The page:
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In Hope

Just 1% of the national research spend has been allocated to this devastating disease

The diagnosis of a brain tumour is devastating, however there is hope. We have been fortunate to meet some very brave people who have survived to tell the tale and who want to share their story to give hope to others.

Brian Carrick

After suffering a seizure at his home in Milton Keynes, 54-year-old Brian Carrick underwent surgery to remove a grade two oligodendroglioma, which had been growing unnoticed for at least 10 years. Brian feels tremendously lucky it was discovered at a point where he could benefit from new research and before it became cancerous. Brian is currently undergoing a six-week course of radiotherapy followed by chemotherapy to try and remove a small amount of tumour that was left after surgery.                                              

“I dread to think what could have happened if Emma hadn’t been home that day, or if I was driving at the time of the seizure. I’m very lucky that I’m here and able to tell my story, unlike so many others that have been struck by such a devastating disease like cancer.”


Brian tells his story…

Looking back there were no signs that anything was wrong, I had been working absolutely fine, no headaches, numbness or blurred vision. I work in computer security, so I need to be able to mentally deal with a lot of detail and communicate effectively. So if something had been off, I would have been sure to notice it straight away.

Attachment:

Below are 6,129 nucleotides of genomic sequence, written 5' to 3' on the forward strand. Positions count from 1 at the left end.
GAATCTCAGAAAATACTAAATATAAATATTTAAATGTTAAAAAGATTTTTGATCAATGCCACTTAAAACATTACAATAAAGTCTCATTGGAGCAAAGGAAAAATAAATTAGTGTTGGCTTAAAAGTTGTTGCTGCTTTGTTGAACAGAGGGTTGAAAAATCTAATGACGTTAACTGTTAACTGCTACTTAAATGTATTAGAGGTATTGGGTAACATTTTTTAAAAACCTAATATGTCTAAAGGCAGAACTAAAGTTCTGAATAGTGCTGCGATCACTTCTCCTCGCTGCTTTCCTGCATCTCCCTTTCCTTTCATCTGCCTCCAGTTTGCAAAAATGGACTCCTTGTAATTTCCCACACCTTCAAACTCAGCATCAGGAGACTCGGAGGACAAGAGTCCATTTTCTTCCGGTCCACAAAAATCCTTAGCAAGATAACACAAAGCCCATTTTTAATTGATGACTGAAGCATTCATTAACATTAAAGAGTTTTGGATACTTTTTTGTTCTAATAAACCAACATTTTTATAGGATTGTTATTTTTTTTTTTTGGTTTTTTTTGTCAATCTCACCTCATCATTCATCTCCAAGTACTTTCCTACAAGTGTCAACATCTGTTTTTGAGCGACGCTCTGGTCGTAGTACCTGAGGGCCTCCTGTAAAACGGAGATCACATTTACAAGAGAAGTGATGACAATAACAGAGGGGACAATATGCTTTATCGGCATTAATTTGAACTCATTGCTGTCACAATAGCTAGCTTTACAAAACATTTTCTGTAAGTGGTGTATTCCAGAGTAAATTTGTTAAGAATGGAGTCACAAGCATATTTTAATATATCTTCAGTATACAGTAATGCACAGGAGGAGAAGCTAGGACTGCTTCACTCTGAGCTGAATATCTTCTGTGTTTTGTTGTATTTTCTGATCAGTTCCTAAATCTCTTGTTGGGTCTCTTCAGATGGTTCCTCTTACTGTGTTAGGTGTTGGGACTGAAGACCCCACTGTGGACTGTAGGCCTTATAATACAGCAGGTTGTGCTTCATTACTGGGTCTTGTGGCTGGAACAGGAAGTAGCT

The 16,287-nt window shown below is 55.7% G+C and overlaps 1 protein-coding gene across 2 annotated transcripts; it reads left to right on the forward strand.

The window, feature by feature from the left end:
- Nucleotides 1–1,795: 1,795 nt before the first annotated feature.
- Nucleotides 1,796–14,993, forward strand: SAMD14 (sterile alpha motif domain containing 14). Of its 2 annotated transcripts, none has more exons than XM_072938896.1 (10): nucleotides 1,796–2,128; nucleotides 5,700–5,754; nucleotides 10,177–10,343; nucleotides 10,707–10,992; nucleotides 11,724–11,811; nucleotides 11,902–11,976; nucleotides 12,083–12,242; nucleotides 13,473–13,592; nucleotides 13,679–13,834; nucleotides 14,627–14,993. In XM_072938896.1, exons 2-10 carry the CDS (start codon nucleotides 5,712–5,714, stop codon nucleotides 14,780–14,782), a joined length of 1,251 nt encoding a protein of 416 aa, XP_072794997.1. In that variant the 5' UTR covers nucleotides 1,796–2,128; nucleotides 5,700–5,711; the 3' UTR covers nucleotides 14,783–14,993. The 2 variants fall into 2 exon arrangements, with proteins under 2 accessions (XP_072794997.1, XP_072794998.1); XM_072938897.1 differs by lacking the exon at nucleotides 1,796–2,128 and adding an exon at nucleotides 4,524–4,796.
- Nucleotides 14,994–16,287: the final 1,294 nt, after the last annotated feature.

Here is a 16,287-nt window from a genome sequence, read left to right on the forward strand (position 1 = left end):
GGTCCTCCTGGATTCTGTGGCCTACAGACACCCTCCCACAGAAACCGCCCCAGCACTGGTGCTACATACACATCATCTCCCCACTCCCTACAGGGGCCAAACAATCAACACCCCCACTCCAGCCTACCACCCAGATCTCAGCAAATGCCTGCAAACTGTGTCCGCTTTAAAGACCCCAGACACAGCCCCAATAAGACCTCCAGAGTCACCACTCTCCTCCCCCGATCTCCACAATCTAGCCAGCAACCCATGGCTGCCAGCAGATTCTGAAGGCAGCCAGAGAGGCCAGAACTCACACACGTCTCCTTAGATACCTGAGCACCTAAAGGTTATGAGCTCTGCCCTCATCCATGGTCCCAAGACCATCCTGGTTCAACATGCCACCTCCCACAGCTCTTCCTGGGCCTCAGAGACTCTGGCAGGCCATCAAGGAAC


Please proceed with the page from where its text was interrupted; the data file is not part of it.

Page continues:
My life changed overnight in October 2016 when I had cycled home from a day’s work and was met by my wife Emma as I came into the house. This is the moment it all goes blank and I don’t remember what happened next. Emma has since filled me in.

She remembers me walking in through the front door, heading up the stairs and coming straight back down, like I had forgotten something. She had started a conversation with me and I had looked back at her with a blank expression, only responding to her questions with the words ‘yup’ and ‘nope’. I have always had playful personality and pranking Emma was a weekly thing, so she thought I was being silly at first and that this was “Brian, being Brian”.

It was then that I wasn’t able to speak and she knew something was wrong. I fell to the floor like a falling tree and began fitting and kicking out. Emma must have been so worried as when the paramedics came they tried to stabilise my heart rate as they thought I was having a stroke.